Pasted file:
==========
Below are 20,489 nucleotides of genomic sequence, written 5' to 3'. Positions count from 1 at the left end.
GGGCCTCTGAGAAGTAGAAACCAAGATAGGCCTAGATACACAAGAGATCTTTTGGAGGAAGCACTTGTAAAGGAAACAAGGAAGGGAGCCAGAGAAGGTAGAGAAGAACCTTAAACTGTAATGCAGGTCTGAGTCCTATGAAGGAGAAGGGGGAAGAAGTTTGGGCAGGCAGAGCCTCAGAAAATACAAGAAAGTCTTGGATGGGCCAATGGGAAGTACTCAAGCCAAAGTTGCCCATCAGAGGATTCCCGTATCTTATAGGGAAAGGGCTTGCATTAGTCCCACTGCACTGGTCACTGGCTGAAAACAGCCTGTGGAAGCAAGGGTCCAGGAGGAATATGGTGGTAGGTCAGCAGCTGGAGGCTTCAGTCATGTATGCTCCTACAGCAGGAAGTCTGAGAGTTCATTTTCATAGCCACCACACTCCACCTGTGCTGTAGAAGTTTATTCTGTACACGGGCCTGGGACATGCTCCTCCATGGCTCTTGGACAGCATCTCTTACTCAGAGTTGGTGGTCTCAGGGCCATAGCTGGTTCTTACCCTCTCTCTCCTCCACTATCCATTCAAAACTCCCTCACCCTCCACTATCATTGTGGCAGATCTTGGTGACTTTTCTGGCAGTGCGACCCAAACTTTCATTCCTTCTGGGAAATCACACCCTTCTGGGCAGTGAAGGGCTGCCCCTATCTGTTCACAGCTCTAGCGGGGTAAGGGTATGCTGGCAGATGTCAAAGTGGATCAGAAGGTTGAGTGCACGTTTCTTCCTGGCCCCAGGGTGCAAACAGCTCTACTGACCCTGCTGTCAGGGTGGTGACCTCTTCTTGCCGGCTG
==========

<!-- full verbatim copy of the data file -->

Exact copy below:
Below are 20,489 nucleotides of genomic sequence, written 5' to 3'. Positions count from 1 at the left end.
GGGCCTCTGAGAAGTAGAAACCAAGATAGGCCTAGATACACAAGAGATCTTTTGGAGGAAGCACTTGTAAAGGAAACAAGGAAGGGAGCCAGAGAAGGTAGAGAAGAACCTTAAACTGTAATGCAGGTCTGAGTCCTATGAAGGAGAAGGGGGAAGAAGTTTGGGCAGGCAGAGCCTCAGAAAATACAAGAAAGTCTTGGATGGGCCAATGGGAAGTACTCAAGCCAAAGTTGCCCATCAGAGGATTCCCGTATCTTATAGGGAAAGGGCTTGCATTAGTCCCACTGCACTGGTCACTGGCTGAAAACAGCCTGTGGAAGCAAGGGTCCAGGAGGAATATGGTGGTAGGTCAGCAGCTGGAGGCTTCAGTCATGTATGCTCCTACAGCAGGAAGTCTGAGAGTTCATTTTCATAGCCACCACACTCCACCTGTGCTGTAGAAGTTTATTCTGTACACGGGCCTGGGACATGCTCCTCCATGGCTCTTGGACAGCATCTCTTACTCAGAGTTGGTGGTCTCAGGGCCATAGCTGGTTCTTACCCTCTCTCTCCTCCACTATCCATTCAAAACTCCCTCACCCTCCACTATCATTGTGGCAGATCTTGGTGACTTTTCTGGCAGTGCGACCCAAACTTTCATTCCTTCTGGGAAATCACACCCTTCTGGGCAGTGAAGGGCTGCCCCTATCTGTTCACAGCTCTAGCGGGGTAAGGGTATGCTGGCAGATGTCAAAGTGGATCAGAAGGTTGAGTGCACGTTTCTTCCTGGCCCCAGGGTGCAAACAGCTCTACTGACCCTGCTGTCAGGGTGGTGACCTCTTCTTGCCGGCTG